For example, in 2002 research from the United States Geological Survey investigated the effects of large fish kills, and accounts of skin lesions of smallmouth bass in the South Branch of the Potomac River in Virginia. Throughout their research they discovered that a majority of the male sample of smallmouth bass had developed microscopic female germ cells, as well as a high level of testicular oocytes (suggesting an intersex conditon). The presence of endocrine disruptions or estrogenic compounds in the water are claimed to formulate testicular oocytes in gonochoristis fish (fish that have a single distinct sex). The USGS admits, “ a low level of gonadal intersex may be a natural phenomenon in some gonochrisitc fishes”. Furthermore, there is no additional research to conclude the norm for smallmouth bass collected in areas of no pollution, and the solely gonochoristic character of the smallmouth bass is still unknown. However, as soon as this report circulated to mass media outlets, transmisogynistic language and stereotypes of the fixity of human gender and sex were popularized. Articles like “Operation Sex Change, “Gender-bender Threat to Marine Life”, “Something in the Water is Feminizing Male Fish. Are We Next?” confirmed hegemonic ideals of gender. Some articles even went as far to refer to the smallmouth bass as “transvestite fish”, as word that is considered a slur by many trans women today.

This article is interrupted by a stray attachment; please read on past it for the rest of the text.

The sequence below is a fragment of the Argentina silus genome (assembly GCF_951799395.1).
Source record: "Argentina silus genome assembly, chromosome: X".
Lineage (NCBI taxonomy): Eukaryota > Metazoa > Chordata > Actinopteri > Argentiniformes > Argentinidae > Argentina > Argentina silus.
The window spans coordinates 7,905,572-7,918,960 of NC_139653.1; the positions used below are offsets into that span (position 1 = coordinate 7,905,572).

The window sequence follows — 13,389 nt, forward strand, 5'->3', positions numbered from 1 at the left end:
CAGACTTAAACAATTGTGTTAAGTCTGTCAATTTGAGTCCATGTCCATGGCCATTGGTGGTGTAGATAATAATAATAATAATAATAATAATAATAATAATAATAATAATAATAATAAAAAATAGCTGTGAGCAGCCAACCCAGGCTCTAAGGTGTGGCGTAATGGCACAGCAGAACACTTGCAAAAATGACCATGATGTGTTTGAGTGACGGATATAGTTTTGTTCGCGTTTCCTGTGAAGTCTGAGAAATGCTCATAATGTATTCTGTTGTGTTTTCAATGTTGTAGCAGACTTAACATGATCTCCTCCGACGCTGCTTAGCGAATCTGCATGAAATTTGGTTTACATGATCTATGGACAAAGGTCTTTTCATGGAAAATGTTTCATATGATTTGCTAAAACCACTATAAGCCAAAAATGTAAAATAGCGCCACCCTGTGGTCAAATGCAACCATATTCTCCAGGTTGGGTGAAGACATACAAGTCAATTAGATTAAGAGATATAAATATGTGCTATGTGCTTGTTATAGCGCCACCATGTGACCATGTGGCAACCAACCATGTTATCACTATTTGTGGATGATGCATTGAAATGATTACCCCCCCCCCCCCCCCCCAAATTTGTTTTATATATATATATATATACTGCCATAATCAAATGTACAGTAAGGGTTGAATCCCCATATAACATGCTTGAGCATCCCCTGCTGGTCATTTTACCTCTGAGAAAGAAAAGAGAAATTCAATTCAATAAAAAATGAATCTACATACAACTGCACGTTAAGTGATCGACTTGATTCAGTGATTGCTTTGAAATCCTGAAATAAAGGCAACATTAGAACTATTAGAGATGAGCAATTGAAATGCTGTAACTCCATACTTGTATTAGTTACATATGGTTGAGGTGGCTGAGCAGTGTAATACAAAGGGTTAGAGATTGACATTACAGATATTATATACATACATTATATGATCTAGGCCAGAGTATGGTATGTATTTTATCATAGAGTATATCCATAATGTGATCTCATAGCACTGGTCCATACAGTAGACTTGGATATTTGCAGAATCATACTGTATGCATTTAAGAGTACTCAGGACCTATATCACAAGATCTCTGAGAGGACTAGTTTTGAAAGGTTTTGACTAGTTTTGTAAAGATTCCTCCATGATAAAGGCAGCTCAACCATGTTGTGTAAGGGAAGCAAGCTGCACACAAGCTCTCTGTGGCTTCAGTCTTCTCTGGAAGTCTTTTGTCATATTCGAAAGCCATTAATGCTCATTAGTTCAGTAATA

These headlines perpetuated fears against pollutants that may instigate “unnaturalness”, when in actually this phenomena may be indeed “natural”. In fact Joan Roughgarden, an evolutionary biologist at Stanford University, confirms “the most common body form among plants and in perhaps half of the animal kingdom is for an individual to be both male and female at the same time, or at different times during its life”. Instances such as the heterosexual monogamous portrayal of penguins in the March of the Penguin’s movies have faced criticism for falsifying the nature of the penguin’s relationships in accordance to human ones. Articles such as Jon Mooallem’s “Can Animal’s Be Gay?” which examined female-female paired Laysan albatross, faced insane controversy between the scientific and community at large. Therefore, despite science’s foundation as actively objective, there are many illustrations of a long history of scientists imposing human cultural values into the bank slate of animality. Observing nature through socionormativity calls for the misrepresentation of biodiversity, and the acceptance of transmisyogynistic language and interpretation.
Our ecological problems are deeply rooted in our extremely lopsided and dangerous social, economic and political systems. Social justice and environmental movements share many common goals, and both call out systematic injustices. Furthermore, if we are to gain any sort of balance with the non-human world we must aggressively work toward understanding and correcting our human relationships. Creating solidarity with LGBTQ movements is inevitably infiltrating the system and coercing consciousness for environmentalist efforts.